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By Kyle Zeeman

Digital News Editor


A VIEW OF THE WEEK: SA is alive with possibilities … and fakes

Some have never quite outgrown playing pretend.


“Look daddy, I’m flying a kite,” my three year old announced, clenching his fist in the air like a dedicated freedom fighter.

It didn’t take a pair of Walter Sisulu’s glasses to see there was nothing in hand. He was simply letting his imagination run wild. And he is one of more than 62 million South Africans, as revealed in this week’s Census announcement, to do so.

I, like millions of parents before and after me, will tell my child he can be anything he wants to be. I will also tell him education is important, and to not be a k*k person.

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I hope he listens. Not like the infestation of influencers who think a phone, ring light and motivation story is equivalent to multiple years of hard studies and learning.

TikTok “doctor” Matthew Lani was this week exposed as a fraud by Wits University and the Health Professions Council of South Africa (HPCSA). The man who claimed to be the “youngest” doctor to own a “pharmaceutical company in South Africa” suddenly faces criminal charges.

A few days later, the University of Limpopo distanced itself from Nthabiseng Ramokolo, who allegedly masqueraded as a healthcare worker online.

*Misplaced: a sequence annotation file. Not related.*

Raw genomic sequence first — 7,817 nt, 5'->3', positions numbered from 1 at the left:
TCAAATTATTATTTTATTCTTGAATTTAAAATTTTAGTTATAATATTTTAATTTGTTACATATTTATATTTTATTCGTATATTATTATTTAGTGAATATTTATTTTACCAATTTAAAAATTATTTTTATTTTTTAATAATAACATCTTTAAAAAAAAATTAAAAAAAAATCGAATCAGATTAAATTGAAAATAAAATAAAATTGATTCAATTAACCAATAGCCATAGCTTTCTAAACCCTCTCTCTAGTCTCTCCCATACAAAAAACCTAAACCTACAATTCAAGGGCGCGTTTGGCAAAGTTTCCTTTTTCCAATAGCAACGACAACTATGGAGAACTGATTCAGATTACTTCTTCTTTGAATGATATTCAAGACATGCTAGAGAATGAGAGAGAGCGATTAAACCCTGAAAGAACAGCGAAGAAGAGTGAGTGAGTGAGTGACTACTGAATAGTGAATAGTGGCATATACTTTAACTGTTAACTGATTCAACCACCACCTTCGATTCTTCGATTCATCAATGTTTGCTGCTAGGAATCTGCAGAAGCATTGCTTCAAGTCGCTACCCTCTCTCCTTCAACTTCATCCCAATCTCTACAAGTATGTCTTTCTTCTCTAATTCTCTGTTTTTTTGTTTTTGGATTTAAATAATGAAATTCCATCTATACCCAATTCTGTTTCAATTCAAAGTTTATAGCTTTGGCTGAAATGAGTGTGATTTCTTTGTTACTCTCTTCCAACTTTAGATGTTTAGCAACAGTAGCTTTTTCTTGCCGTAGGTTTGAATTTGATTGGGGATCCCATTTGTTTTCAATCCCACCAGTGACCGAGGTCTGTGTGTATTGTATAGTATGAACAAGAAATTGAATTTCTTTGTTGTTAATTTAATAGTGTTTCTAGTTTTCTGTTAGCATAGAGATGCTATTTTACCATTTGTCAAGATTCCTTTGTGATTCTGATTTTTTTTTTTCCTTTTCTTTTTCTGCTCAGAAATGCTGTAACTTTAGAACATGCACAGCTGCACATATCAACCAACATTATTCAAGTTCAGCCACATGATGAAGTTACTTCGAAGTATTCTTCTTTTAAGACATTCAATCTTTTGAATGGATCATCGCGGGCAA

Across the sea, Dalya Karezi appeared in an Australian court for pretending to be a medical expert on TikTok and Instagram without a qualification. She pleaded guilty.

The mantra “Fake it till you make it”, may be useful advice for many situations, but it should never come at the expense of people’s health and wellbeing.

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Another pretender, convicted rapist and prison breaker Thabo Bester, made his latest stop at the Bloemfontein Magistrates Court this week. Bester, we learnt a few months ago, didn’t have an identity so he pretended to be whatever he wanted. He faked being a successful businessman. He got so good at pretending, he eventually pretended he was dead.

Around the same time as his appearance, Fordsburg business owners were making mafia-style TikTok videos threatening to shut down the area because of pretenders who were extorting them and threatening to call law enforcement and immigrant officials to search the area.

Such extortion is found throughout the country, with the City of Cape Town revealing on Thursday it had lost R110m in human settlement project works to extortion.

ALSO READ: A VIEW OF THE WEEK: Government has mastered the illusion of being ‘too busy’ – and so have you

When these extortionists and imposters are caught, police often play their own version of pretend. Pretend to not see it. Pretend to investigate. Pretend to be busy. Pretend to care. And so the facade is never exposed and the circus continues.

We pretend and fall for pretenders because it is often worth the risk. There is no accountability and law enforcement is largely toothless.

This lack of accountability has government falling for pretences’ delusion cousin: wishful thinking. They wish for, and pretend to live in, a world where infrastructure doesn’t need to be maintained, and where there doesn’t need to be a plan for the future.

Some have never quite outgrown playing pretend.

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